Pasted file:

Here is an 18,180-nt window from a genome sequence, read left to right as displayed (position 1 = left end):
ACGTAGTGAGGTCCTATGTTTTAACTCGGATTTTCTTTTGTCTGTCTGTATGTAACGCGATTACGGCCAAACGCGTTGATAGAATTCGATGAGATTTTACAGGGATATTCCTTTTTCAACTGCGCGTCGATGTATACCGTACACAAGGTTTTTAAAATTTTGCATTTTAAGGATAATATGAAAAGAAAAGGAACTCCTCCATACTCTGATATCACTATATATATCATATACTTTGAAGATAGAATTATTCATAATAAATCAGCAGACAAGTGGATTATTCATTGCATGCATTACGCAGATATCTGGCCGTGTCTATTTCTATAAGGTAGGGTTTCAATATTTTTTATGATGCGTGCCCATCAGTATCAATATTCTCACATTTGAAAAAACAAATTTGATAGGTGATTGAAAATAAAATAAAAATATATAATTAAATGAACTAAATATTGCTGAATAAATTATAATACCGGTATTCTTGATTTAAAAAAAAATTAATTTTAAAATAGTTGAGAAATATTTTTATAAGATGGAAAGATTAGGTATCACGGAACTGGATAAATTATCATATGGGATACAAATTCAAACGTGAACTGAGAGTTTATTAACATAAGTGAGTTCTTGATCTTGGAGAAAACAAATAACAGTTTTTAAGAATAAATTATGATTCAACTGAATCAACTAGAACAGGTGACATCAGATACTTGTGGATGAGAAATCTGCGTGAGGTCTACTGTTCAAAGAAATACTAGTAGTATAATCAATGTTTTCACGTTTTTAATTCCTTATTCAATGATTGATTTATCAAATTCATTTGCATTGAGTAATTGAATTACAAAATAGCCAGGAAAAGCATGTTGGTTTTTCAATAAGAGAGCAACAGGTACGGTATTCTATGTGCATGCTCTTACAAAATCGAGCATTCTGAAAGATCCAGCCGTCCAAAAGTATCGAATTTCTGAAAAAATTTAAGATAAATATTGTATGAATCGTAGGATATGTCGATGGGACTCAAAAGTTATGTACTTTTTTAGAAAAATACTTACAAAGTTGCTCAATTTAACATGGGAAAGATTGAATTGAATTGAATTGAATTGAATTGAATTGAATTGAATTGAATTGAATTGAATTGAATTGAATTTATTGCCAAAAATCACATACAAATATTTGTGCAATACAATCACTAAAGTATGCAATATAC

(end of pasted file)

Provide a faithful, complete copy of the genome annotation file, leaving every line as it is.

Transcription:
Here is an 18,180-nt window from a genome sequence, read left to right as displayed (position 1 = left end):
ACGTAGTGAGGTCCTATGTTTTAACTCGGATTTTCTTTTGTCTGTCTGTATGTAACGCGATTACGGCCAAACGCGTTGATAGAATTCGATGAGATTTTACAGGGATATTCCTTTTTCAACTGCGCGTCGATGTATACCGTACACAAGGTTTTTAAAATTTTGCATTTTAAGGATAATATGAAAAGAAAAGGAACTCCTCCATACTCTGATATCACTATATATATCATATACTTTGAAGATAGAATTATTCATAATAAATCAGCAGACAAGTGGATTATTCATTGCATGCATTACGCAGATATCTGGCCGTGTCTATTTCTATAAGGTAGGGTTTCAATATTTTTTATGATGCGTGCCCATCAGTATCAATATTCTCACATTTGAAAAAACAAATTTGATAGGTGATTGAAAATAAAATAAAAATATATAATTAAATGAACTAAATATTGCTGAATAAATTATAATACCGGTATTCTTGATTTAAAAAAAAATTAATTTTAAAATAGTTGAGAAATATTTTTATAAGATGGAAAGATTAGGTATCACGGAACTGGATAAATTATCATATGGGATACAAATTCAAACGTGAACTGAGAGTTTATTAACATAAGTGAGTTCTTGATCTTGGAGAAAACAAATAACAGTTTTTAAGAATAAATTATGATTCAACTGAATCAACTAGAACAGGTGACATCAGATACTTGTGGATGAGAAATCTGCGTGAGGTCTACTGTTCAAAGAAATACTAGTAGTATAATCAATGTTTTCACGTTTTTAATTCCTTATTCAATGATTGATTTATCAAATTCATTTGCATTGAGTAATTGAATTACAAAATAGCCAGGAAAAGCATGTTGGTTTTTCAATAAGAGAGCAACAGGTACGGTATTCTATGTGCATGCTCTTACAAAATCGAGCATTCTGAAAGATCCAGCCGTCCAAAAGTATCGAATTTCTGAAAAAATTTAAGATAAATATTGTATGAATCGTAGGATATGTCGATGGGACTCAAAAGTTATGTACTTTTTTAGAAAAATACTTACAAAGTTGCTCAATTTAACATGGGAAAGATTGAATTGAATTGAATTGAATTGAATTGAATTGAATTGAATTGAATTGAATTGAATTGAATTGAATTTATTGCCAAAAATCACATACAAATATTTGTGCAATACAATCACTAAAGTATGCAATATAC